As a third of the dental hygiene workforce contemplates job changes and retirement rates surpass graduation rates from hygiene programs, dental practices are upping their game to attract and retain top dental talent.
How many of us proudly entered our dental careers armed with a gift to give and motivated to make a real difference in our patients’ lives? I know I did! As hygienists, we are the heart of the dental team, and our love of the craft profoundly impacts our patients and colleagues.
This is why, as the dental hygiene workforce has felt increasing burnout in recent years, the ripple effect has been felt at every level of our industry. Years of mounting on-the-job pressures combined with pay disparities and global economic stressors have snowballed to epic proportions, and dental hygienists everywhere have become a force for change. The dental hygiene workforce is more proactive than ever in pursuit of new opportunities supporting better pay and better practice cultures.
For the fourth consecutive year, DentalPost’s annual salary survey puts a spotlight on the state of the RDH career, offering insights into benefits, bonuses, temping trends, and work conditions. The survey, conducted in partnership with RDH magazine between July and October 2022, is the most extensive and comprehensive of its kind, highlighting data reported by nearly 15,000 dental professionals nationwide—including 6,868 dental hygienists.
The big picture: Incomes (and income satisfaction) are on the rise!
Income satisfaction among hygienists grew by nearly 18% in the last year, with 61.5% of respondents saying they felt “satisfied” or “very satisfied” with their total income. RDH incomes increased by an average of 5%, lagging behind the current national inflation rate of 7.1% for the 12 months that ended November 2022.
National average income: Full-time RDHs earned $73,745 on average, marking a 5% increase over the $70,067 average reported the previous year.
Benefits rose across private and corporate practices, but RDHs working in corporate practices are still over two times more likely to receive health insurance benefits.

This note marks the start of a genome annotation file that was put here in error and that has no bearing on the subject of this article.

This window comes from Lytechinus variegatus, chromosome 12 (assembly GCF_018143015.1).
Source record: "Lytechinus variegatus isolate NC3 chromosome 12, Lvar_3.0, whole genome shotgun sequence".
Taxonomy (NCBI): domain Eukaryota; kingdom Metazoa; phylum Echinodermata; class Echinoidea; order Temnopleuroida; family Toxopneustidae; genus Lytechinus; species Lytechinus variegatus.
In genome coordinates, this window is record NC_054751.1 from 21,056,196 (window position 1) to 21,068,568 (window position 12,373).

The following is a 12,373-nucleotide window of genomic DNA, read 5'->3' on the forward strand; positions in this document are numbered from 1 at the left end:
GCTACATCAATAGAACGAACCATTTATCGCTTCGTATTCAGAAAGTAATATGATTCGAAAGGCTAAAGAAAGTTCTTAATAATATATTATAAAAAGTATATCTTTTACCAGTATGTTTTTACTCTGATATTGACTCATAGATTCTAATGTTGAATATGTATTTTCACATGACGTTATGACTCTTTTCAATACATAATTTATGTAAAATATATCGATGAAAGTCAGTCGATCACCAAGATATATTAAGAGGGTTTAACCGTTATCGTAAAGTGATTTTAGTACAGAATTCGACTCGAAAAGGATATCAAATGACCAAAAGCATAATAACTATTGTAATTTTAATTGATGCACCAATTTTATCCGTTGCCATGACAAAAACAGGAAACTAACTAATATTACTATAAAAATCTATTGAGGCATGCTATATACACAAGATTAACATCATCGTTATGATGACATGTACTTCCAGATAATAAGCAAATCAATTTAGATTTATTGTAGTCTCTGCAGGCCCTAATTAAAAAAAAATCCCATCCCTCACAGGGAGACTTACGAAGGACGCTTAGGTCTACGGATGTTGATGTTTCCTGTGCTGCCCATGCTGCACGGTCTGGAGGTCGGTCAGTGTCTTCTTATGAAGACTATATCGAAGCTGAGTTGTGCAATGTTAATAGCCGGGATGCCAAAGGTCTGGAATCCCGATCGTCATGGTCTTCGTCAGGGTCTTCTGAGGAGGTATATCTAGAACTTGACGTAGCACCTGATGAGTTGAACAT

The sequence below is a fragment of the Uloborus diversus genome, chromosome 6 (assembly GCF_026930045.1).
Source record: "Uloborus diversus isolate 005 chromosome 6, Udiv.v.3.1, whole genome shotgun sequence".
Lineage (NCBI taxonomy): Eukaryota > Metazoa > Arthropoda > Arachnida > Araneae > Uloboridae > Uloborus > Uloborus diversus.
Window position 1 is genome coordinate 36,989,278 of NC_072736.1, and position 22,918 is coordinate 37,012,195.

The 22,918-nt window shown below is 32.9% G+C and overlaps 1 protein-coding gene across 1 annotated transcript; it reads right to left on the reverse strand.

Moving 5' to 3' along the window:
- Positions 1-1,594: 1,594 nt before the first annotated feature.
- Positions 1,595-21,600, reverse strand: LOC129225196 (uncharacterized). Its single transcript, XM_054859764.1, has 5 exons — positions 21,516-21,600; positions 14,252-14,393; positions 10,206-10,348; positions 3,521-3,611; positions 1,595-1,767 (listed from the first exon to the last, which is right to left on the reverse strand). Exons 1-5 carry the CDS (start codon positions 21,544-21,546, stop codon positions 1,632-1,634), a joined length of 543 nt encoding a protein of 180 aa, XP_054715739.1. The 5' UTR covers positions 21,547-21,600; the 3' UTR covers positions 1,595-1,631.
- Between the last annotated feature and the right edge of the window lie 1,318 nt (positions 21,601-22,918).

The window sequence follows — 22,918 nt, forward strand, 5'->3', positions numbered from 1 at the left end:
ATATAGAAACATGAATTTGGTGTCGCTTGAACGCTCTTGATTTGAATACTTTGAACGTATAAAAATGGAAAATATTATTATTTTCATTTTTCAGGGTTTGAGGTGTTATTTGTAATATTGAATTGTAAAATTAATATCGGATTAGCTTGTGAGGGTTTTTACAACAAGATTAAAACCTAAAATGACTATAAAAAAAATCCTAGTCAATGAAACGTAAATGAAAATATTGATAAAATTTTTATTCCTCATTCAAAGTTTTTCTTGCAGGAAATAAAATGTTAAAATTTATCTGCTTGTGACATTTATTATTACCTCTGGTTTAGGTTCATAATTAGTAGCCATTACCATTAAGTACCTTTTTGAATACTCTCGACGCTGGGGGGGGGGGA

More than 30% of the RDH workforce considers changing jobs
While overall satisfaction ratings with pay and benefits are up, 13% of respondents are actively looking for a new job, while another 20% are considering applying for a new job this year.
And it is not just the youngest professionals changing employers: Two-thirds of respondents with 10-plus years of clinical experience changed employers in the last five years. One-third of respondents who changed jobs in the last year have 20-plus years of experience.
Of those who applied for new jobs, just over half made a move
While 27% of respondents applied for one or more jobs last year, only 17% actually changed employers. Among those who took new jobs, 90.5% said they achieved their end goal, indicating they carefully deliberated their choices and considered several variables regarding their job satisfaction.
Pay and culture were key indicators of satisfaction
The survey revealed that the highest motivators for change were the desire for a pay increase and a more positive work environment.
Retirement rates outpace dental hygiene school output
Compounding the ongoing dental labor shortage, RDH talent is aging and retiring faster than the output of new graduates from dental hygiene programs. In the next three years, nearly 6% of full-time RDHs and 19% of part-time RDHs plan to retire.
One-third of survey respondents are 55 or older, and nearly 57% have 20-plus years of experience. Only 17% of respondents are between 22-34 years old, underscoring the critical need to attract new talent to the profession and retain mid-career professionals.
2.5% of “retirees” returned to the workforce
Hopes were that a number of the hygienists who retired or took a break from their jobs at the start of the pandemic would eventually return to work. More than two years later, only 2.5% of respondents who left their jobs have returned to the profession. Of these, 1% came back from retirement, and 1.5% resumed work after taking a break or getting laid off during the pandemic. Of the RDHs returning to the profession, 77% started back in just the last 12 months.
Temp hourly rates jumped. Will more be drawn to temping?
The average hourly rate for RDH temp work increased by 18% to $47.50. While the number of respondents working temp jobs last year did not grow, these higher hourly wages may motivate more RDHs to pursue temp opportunities in addition to or instead of their current primary employment.
See how you compare
Would you like to know how your income compares to RDHs with similar experience and certification? This information, plus details about bonuses, benefits, demographics, and working conditions appears in the complete RDH Salary Survey Report.
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Tonya Lanthier, RDH, is founder and president of DentalPost. A registered dental hygienist-turned-entrepreneur, Tonya has earned industry-wide acclaim for giving dental professionals the free tools and insights they need to advance their careers and find jobs they love.